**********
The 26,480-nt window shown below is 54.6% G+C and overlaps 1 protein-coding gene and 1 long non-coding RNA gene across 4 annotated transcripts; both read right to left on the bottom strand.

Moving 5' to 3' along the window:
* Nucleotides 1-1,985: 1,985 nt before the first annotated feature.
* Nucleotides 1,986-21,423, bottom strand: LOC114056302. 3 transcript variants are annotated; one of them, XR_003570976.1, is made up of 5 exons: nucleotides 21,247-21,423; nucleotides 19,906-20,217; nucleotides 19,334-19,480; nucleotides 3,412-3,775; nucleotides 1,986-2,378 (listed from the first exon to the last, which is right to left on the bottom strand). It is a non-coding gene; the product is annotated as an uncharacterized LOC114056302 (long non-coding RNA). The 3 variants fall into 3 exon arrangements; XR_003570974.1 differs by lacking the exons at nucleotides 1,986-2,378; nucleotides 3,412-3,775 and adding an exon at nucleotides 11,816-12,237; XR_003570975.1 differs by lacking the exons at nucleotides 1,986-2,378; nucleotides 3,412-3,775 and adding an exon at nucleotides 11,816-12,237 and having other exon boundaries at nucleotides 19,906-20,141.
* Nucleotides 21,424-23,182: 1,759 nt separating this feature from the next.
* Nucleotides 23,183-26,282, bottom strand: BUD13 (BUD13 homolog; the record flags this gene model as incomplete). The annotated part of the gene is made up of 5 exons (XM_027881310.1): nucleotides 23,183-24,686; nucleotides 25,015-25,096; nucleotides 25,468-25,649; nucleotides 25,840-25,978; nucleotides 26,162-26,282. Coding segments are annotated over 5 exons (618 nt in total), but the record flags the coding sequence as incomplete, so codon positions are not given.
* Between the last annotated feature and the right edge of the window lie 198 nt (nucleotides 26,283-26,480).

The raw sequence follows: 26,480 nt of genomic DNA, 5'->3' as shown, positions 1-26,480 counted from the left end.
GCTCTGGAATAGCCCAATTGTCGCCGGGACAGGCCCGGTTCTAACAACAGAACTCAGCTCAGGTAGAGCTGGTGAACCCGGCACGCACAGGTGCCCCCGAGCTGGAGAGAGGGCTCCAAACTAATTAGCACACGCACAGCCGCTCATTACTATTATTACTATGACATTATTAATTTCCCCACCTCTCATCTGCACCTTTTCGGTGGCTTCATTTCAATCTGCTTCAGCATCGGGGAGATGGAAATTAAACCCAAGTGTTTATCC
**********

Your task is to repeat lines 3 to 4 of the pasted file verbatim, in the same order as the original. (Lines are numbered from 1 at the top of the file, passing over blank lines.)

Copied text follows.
* Nucleotides 1-1,985: 1,985 nt before the first annotated feature.
* Nucleotides 1,986-21,423, bottom strand: LOC114056302. 3 transcript variants are annotated; one of them, XR_003570976.1, is made up of 5 exons: nucleotides 21,247-21,423; nucleotides 19,906-20,217; nucleotides 19,334-19,480; nucleotides 3,412-3,775; nucleotides 1,986-2,378 (listed from the first exon to the last, which is right to left on the bottom strand). It is a non-coding gene; the product is annotated as an uncharacterized LOC114056302 (long non-coding RNA). The 3 variants fall into 3 exon arrangements; XR_003570974.1 differs by lacking the exons at nucleotides 1,986-2,378; nucleotides 3,412-3,775 and adding an exon at nucleotides 11,816-12,237; XR_003570975.1 differs by lacking the exons at nucleotides 1,986-2,378; nucleotides 3,412-3,775 and adding an exon at nucleotides 11,816-12,237 and having other exon boundaries at nucleotides 19,906-20,141.